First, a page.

Twitter, Facebook and Free Speech

Our rights, civil liberties and freedoms seem to have been slipping from underneath us over the last decade. Is freedom of speech next?

 

Matthew Woods and Azhar Ahmed have been sentenced to 12 weeks in prison and 240 hours’ community service, respectively, in the last week, for posts on Facebook. The press has reacted almost unanimously in their favour.

 

About as famous now as Felix Baumgartner is the legislation responsible for their convictions. The Communications Act 2003 under s.127states:

 

127 Improper use of public electronic communications network

(1) A person is guilty of an offence if he—

(a) sends by means of a public electronic communications network a message or other matter that is grossly offensive or of an indecent, obscene or menacing character; or

 

This engages with Article 10 of the European Convention on Human Rights (ECHR). It can be seen as opposing the 2003 Act, in that it asserts what must be allowed to be said, but also legitimises the 2003 Act by stating in subsection (2) what limitations can be placed on this freedom:

 

Article 10: Freedom of expression

1. Everyone has the right to freedom of expression. This right shall include freedom to hold opinions and to receive and impart information and ideas without inference by public authority and regardless of frontiers. This Article shall not prevent States from requiring the licensing of broadcasting, television or cinema enterprises.

2. The exercise of these freedoms, since it carries with it duties and responsibilities, may be subject to such formalities, conditions, restrictions or penalties as are prescribed by law and are necessary in a democratic society, in the interests of national security, territorial disorder or crime, for the protection of health or morals, for the protection of the reputation or rights of others, for preventing the disclosure of information received in confidence, or for maintaining the authority and impartiality of the judiciary.

 

The general mood – save for the lynch-mob that was apparently encircling Woods’ house – is not friendly towards the former Act (though not always explicitly with regard to the ECHR). So the consensus is that the balance ought to be shifted further in favour of free speech. But where should this balance lie exactly?

 

It is unlikely that the ECHR will be quite as radical as the First Amendment to the US Constitution – the strength of which is illustrated by this UKHR Blog article from March. During the press scandals there was no inclination to move in line with it and there has been scarce little mention of it now.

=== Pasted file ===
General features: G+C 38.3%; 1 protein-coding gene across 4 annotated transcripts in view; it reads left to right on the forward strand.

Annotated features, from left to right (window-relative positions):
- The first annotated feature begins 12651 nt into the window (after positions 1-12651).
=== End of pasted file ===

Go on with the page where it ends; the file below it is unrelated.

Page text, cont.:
The focus, therefore, rests on the 2003 Act, and where it ought to draw the line. Certainly, its restriction of free speech is too tight; people ought to be able to say disgusting things – not that long ago it was disgusting to suggest that blacks and whites were equal. Furthermore, operating in a context which will necessarily be highly-charged with public disgust, a rule that effectively relies on interpreting the level of disgust (‘grossly offensive’) inevitably channels social values. The role of the law is to protect people and freedom, not enforce good manners.

 

Whipped up in the spirit of the moment, little of the mainstream media has really considered what ought to be done in the other direction. Wide agreement on the limitations will be essential once general opinion has swung back against free speech.

 

The law must protect against actual harm and in this case it seems that the Act was intended to stop harassment.  The specific phrase relevant to these cases is: ‘grossly offensive or of an indecent, obscene or menacing character’. In the original ‘twitter joke case’ Paul Chambers had his conviction overturned on appeal. Chambers had threatened to blow up Robin Hood Airport, Nottingham, if it did not reopen soon. Lord Judge considered that if a message falls into the category of ‘a silly joke, or a joke in bad taste, or empty bombastic or ridiculous banter, then it would be a contradiction in terms to describe it as a message of a menacing character.’ This is not exactly crystal clear, but it is not unworkable either.

 

But the Woods and Ahmed cases dealt with the former half of the phrase – notably the words ‘grossly offensive’. The problem is that the rules as they are being interpreted quite simply do not make sense. It is difficult to see how Woods’ comments could be much more offensive; yet they certainly did not merit 12 weeks in prison.

 

Instead of focusing on whether a message is ‘grossly offensive’ or just ‘offensive’, the law must consider the harm it causes by the effect on the recipient – as with the word ‘menacing’. As long as the harm is disassociated from the act, judges and lawyers are left, even invited, to make judgements drawing on social values as there is nothing else to which to make reference.

 

Have a look at the Director for Public Prosecutions points for his roundtable discussions if you want to consider all aspects of the matter.

 

BY: Maurice Banerjee Palmer